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Globe and Mail columnist Doug Saunders.The Globe and Mail

Both men had held their countries' highest political office since 2009. Both are former covert fighters originally known for their bravery in conflict and later for their ruthless political stealth. Both have ruled fraught, racially divided countries that are considered international symbols of both liberation and inequality. Both have enjoyed opulent lifestyles. Both were accused of serious corruption this week; both vehemently deny those accusations.

Jacob Zuma and Benjamin Netanyahu followed different trajectories. Mr. Zuma, the former South African president, resigned on Wednesday, provoking clamorous jubilation from South Africans, after his African National Congress threatened to hold a non-confidence vote against their own leader amid multiple corruption investigations. Mr. Netanyahu, the Israeli Prime Minister, remained defiant on Tuesday after Israel's national police chief (a man hand-picked by the Prime Minister) recommended that Israel's Attorney-General indict him on multiple charges of bribery, fraud and breach of trust in the wake of two criminal investigations. Mr. Netanyahu, who denied everything, is highly unlikely to resign, but the charges could fray his right-wing coalition in next year's elections, or could result in him following the path of his predecessor Ehud Olmert, who was convicted and imprisoned for corruption. Or he could simply keep fighting for his own interests, and maintain his unsteady hold on power.

What really unites these disparate leaders is not their alleged improprieties. It is a style of politics. For both leaders, the purpose of every policy move, every statement and decision was to maintain their personal hold on office, at any cost – including the long-term interests of their party, their people and their country, all of which they damaged.

Both leaders have effectively stopped the clock: As long as they remained in office, their countries were frozen in time, unable to develop or to confront their most serious problems. It has been a lost decade for South Africa and Israel, their erstwhile dreams of a more stable and secure future exchanged for the immediate reality of one man's perpetual present. Worse: In order to secure their hold on power, they have led their countries down destructive paths that may prove almost impossible to reverse.

In South Africa, the toll has largely been economic and humanitarian. Under Mr. Zuma's leadership, South Africa's already high poverty rate has increased, its unemployment has soared, its gaping economic inequality has worsened and key human-development indicators have plunged. South Africa is the most prosperous country in sub-Saharan Africa, yet it has stagnated under Mr. Zuma, who has filled the cabinet and the civil service with corrupt and self-serving individuals who have been incapable of bringing about badly needed reforms to the country's education, health and housing. His successor, Cyril Ramaphosa, is seen as more competent and economically savvy, but will have an extraordinarily difficult task in purging South Africa of counterproductive rot and restoring the progress that ground to a halt when Mr. Zuma came to power.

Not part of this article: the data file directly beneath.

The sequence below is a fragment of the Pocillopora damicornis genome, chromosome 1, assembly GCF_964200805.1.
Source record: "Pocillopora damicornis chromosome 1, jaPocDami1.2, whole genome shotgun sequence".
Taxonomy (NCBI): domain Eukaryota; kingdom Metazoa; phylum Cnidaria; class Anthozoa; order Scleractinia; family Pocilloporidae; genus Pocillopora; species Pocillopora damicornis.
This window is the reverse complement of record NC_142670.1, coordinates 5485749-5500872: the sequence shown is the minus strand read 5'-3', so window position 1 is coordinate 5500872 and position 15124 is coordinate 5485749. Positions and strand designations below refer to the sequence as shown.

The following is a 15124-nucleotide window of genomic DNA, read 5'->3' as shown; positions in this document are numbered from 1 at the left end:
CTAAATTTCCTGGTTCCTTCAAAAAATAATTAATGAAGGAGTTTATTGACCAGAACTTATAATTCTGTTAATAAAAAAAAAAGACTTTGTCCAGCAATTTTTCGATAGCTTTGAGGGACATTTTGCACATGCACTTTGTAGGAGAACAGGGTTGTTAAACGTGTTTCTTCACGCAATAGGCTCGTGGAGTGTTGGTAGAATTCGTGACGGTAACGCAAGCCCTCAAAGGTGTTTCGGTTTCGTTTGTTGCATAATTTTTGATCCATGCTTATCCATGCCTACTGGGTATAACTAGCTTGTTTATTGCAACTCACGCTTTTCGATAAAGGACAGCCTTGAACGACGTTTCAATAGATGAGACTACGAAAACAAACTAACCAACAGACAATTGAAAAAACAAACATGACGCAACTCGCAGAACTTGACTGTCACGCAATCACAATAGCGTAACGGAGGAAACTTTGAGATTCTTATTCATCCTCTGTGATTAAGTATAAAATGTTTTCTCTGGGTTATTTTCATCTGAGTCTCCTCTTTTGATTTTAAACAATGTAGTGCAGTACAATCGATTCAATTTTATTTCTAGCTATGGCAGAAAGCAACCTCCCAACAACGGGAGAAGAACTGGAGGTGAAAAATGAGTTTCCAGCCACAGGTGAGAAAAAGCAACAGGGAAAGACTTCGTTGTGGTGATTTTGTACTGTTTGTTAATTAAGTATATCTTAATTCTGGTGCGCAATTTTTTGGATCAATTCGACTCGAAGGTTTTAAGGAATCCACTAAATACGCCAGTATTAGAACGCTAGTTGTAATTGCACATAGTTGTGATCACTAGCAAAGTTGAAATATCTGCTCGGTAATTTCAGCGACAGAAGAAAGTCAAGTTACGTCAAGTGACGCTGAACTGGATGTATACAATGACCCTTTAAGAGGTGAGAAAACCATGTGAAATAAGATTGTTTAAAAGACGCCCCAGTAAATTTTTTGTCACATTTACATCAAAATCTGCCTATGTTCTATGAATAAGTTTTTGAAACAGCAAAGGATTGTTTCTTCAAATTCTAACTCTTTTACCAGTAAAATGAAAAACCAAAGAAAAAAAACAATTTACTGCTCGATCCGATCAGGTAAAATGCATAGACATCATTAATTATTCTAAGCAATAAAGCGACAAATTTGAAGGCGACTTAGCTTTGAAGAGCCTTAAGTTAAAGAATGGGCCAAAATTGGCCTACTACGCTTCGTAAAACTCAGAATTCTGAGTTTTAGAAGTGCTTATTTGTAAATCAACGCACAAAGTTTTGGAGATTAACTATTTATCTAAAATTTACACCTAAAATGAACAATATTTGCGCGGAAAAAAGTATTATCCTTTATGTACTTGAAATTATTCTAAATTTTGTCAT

In Israel, the price of nine years of Mr. Netanyahu's rule (following an earlier three years in the 1990s) has been felt in the loss of any future prospect for peace and stability. As a politician disliked by most Israelis outside right-wing circles, backed by fewer than a quarter of voters, he has instead relied on guile and backroom handshakes to maintain his coalitions of right-wing and religious parties that keep him in office. To make these deals possible, he has allowed the Israeli expansion of settlements in the West Bank, far beyond the borders needed to make any peace deal possible, to proceed unhindered – in fact, under his rule there has been a multiplication of financial subsidies and government benefits to prospective settlers.

Mr. Netanyahu, the Israeli journalist Akiva Eldar concludes, "has managed to squeeze the life out of any prospect of peace." By refusing to engage with Palestinian leaders on any matters of substance, by undermining them with symbolic and substantive blows to their communities, by denying the fifth of Israel's population who are Arab from any real political participation and by constantly finding excuses to evade genuine peace talks under three U.S. presidents, he has driven Palestinians into the hands of Hamas extremists. His chief legacy is a set of geographic and political realities that will make it next to impossible to make Israel a secure Jewish-majority country at any foreseeable time in the future.

Both of these important countries now find themselves awaiting some future leader who can restart their clock. Beneath the seedy tales of corruption, they've learned, is deeper damage that can be done by one man's quest for power.

Cyril Ramaphosa was elected as South Africa's president in a parliamentary vote on Thursday after scandal-ridden Jacob Zuma reluctantly resigned on orders from the ruling African National Congress.


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